News & Views
Abdominal Chemotherapy Improves Ovarian Cancer Survival
Article first published online: 31 DEC 2008
Copyright © 2006 American Cancer Society
CA: A Cancer Journal for Clinicians
Volume 56, Issue 3, pages 131–132, May/June 2006
How to Cite
(2006), Abdominal Chemotherapy Improves Ovarian Cancer Survival. CA: A Cancer Journal for Clinicians, 56: 131–132. doi: 10.3322/canjclin.56.3.131
- Issue published online: 31 DEC 2008
- Article first published online: 31 DEC 2008
Giving intraperitoneal (IP) chemotherapy along with intravenous (IV) chemotherapy can improve survival of women with Stage III ovarian cancer by more than a year, according to a recent study. The results, which appeared in the New England Journal of Medicine (2005;354:34–43), prompted the National Cancer Institute (NCI) to issue a clinical announcement encouraging use of this approach for appropriate patients.
“IP chemotherapy allows higher doses and more frequent administration of drugs, and it appears to be more effective at killing cancer cells in the peritoneal cavity, where ovarian cancer is likely to spread or recur first,” the NCI said in a statement preceding the clinical announcement.
Although IP chemotherapy has been around for decades, it has not been widely used, said the lead author of the NEJM study, Deborah Armstrong, MD.
“There has been a prejudice against IP therapy in ovarian cancer because it's an old idea, it requires skill and experience for the surgery and for the chemotherapy, and it's more complicated than IV chemotherapy,” said Armstrong, who is a medical oncologist and associate professor at the Johns Hopkins Kimmel Cancer Center in Baltimore. “But now we have firm data showing that we should use a combination of IP and IV chemotherapy in most women with advanced ovarian cancer who have had successful surgery to remove the bulk of their tumor.”
Armstrong's study included 210 women assigned to six cycles of standard IV chemotherapy with cisplatin and paclitaxel, and 205 women assigned to six cycles of both IV and IP chemotherapy with cisplatin and paclitaxel. The women all had Stage III ovarian cancer that had been optimally debulked, with no residual masses larger than 1 cm.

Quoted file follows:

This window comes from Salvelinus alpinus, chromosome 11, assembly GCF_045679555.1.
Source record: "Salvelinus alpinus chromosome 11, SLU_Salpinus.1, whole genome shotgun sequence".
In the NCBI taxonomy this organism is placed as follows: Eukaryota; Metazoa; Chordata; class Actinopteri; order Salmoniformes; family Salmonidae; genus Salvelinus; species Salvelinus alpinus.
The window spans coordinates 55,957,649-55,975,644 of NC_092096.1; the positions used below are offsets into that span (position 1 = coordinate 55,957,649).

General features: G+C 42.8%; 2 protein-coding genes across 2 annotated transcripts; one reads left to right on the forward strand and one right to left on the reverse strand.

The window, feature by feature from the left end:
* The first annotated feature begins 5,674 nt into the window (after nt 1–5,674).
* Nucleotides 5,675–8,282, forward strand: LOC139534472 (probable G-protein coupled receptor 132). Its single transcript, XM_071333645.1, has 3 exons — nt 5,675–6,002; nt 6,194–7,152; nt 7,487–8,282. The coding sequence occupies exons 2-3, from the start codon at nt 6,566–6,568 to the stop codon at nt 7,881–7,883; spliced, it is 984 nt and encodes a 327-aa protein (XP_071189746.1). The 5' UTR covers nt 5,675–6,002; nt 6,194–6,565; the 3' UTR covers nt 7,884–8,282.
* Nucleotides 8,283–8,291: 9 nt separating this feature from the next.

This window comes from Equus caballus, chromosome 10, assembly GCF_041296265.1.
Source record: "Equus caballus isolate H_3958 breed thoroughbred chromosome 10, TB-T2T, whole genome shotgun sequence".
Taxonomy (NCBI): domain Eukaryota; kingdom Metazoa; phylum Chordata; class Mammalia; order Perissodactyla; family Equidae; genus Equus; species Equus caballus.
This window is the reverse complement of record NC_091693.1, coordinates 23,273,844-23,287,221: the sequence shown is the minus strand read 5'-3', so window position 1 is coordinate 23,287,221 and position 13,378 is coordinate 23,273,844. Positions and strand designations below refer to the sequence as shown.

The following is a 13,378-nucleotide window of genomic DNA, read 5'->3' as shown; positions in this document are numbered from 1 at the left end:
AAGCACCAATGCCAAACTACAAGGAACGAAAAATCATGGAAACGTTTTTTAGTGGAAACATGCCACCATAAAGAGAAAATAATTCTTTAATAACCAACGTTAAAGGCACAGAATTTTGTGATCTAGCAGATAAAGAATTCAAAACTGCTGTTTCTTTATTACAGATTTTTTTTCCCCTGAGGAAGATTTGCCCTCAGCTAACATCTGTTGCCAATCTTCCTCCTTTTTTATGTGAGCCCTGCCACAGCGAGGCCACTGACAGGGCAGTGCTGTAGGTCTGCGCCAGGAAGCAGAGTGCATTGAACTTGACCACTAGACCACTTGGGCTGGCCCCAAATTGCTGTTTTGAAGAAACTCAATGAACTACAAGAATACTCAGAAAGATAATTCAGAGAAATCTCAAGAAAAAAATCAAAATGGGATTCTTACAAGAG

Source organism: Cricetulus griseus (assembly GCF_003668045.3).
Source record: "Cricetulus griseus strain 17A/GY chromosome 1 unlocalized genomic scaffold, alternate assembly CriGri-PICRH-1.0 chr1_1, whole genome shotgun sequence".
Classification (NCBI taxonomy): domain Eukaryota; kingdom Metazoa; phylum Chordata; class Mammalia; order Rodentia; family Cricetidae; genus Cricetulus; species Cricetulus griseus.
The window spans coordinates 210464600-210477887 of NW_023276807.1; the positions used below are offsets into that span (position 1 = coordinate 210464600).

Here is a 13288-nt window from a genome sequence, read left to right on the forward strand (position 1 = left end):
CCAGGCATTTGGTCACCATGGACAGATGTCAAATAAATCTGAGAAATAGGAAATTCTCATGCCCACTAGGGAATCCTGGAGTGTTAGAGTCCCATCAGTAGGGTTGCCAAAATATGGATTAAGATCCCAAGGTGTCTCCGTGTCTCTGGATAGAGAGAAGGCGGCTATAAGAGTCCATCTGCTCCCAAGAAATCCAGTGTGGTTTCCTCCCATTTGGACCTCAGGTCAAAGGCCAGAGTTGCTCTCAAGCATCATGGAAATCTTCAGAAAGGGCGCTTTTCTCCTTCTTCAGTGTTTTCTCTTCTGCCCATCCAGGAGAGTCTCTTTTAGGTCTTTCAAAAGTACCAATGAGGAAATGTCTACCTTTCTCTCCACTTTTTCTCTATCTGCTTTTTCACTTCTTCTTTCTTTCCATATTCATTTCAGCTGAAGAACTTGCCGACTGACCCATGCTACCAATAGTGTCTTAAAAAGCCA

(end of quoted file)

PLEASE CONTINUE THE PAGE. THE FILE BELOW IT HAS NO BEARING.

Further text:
Women in the IP group had longer progression-free survival (about 23 months versus 18 months for IV chemotherapy, P = 0.05) and lived longer overall. Women who had only IV chemotherapy survived a median of 49.7 months, whereas those who got IP and IV chemotherapy had a median survival of 65.6 months (P = 0.03).
That improvement is “one of the largest benefits ever observed for a new therapy in gynecologic oncology,” according to Stephen A. Cannistra, MD, who wrote an editorial published with the study. Cannistra is Professor at Harvard Medical School and Director of the Division of Gynecologic Medical Oncology at Beth Israel Deaconess Medical Center in Boston.
However, the IP treatment was much harder on the patients. Although the number of treatment-related deaths was similar in both groups (five in the IV-IP group versus four in the IV-only group), women who got IP treatment had many more Grade 3 or 4 side effects, including leukopenia, infection, fatigue, and pain. Many of these side effects were related to the abdominal catheters. These problems were so serious that only 42% of the women assigned to receive IP chemotherapy completed all six planned treatment cycles. That makes the survival improvement seen in this trial that much more remarkable, Cannistra wrote.
Women who got IP therapy reported significantly worse quality of life during and just after treatment, but both groups reported similar quality of life 1 year after completion of treatment.
Although the side effects were serious, the National Cancer Institute said the results of this study, combined with those of previous research, are enough to warrant recommending IP chemotherapy to eligible women.
Other experts agree with NCI's action.
“I think NCI has wisely brought this treatment approach, which has been limited in use, to everyone's attention by recommending it be used to treat late-stage ovarian cancer,” said Carolyn Runowicz, MD, National Volunteer President of the American Cancer Society (ACS) and Professor of Obstetrics and Gynecology, Division of Gynecologic Oncology, at the University of Connecticut School of Medicine.
But Armstrong's study also raises many questions about IP chemotherapy that can only be answered by conducting further clinical trials, added Runowicz, who is also Director of the Carole and Ray Neag Comprehensive Cancer Center at the University of Connecticut Health Center in Farmington.
We still must learn which drugs work best with IP chemotherapy, how many IP treatments and what schedule are needed to be effective, and whether women with earlier stage cancer also would benefit from IP therapy. It is also important to look for ways to reduce the side effects the treatment causes without compromising its effectiveness. Finding the optimal catheter design to use with IP chemotherapy will be key.
Runowicz said women who want IP treatment for ovarian cancer should either enroll in a clinical trial or get one of the regimens that have been proven to increase survival, like the one described in this study.
“I think we're making marked advances in the understanding of cancer that will translate into better therapies, so if you can stay alive longer, you have a better chance of getting one of these new treatments in the pipeline,” she said. “If it were me, I'd choose IP therapy as the initial therapy, since this study showed such a marked improvement in survival.”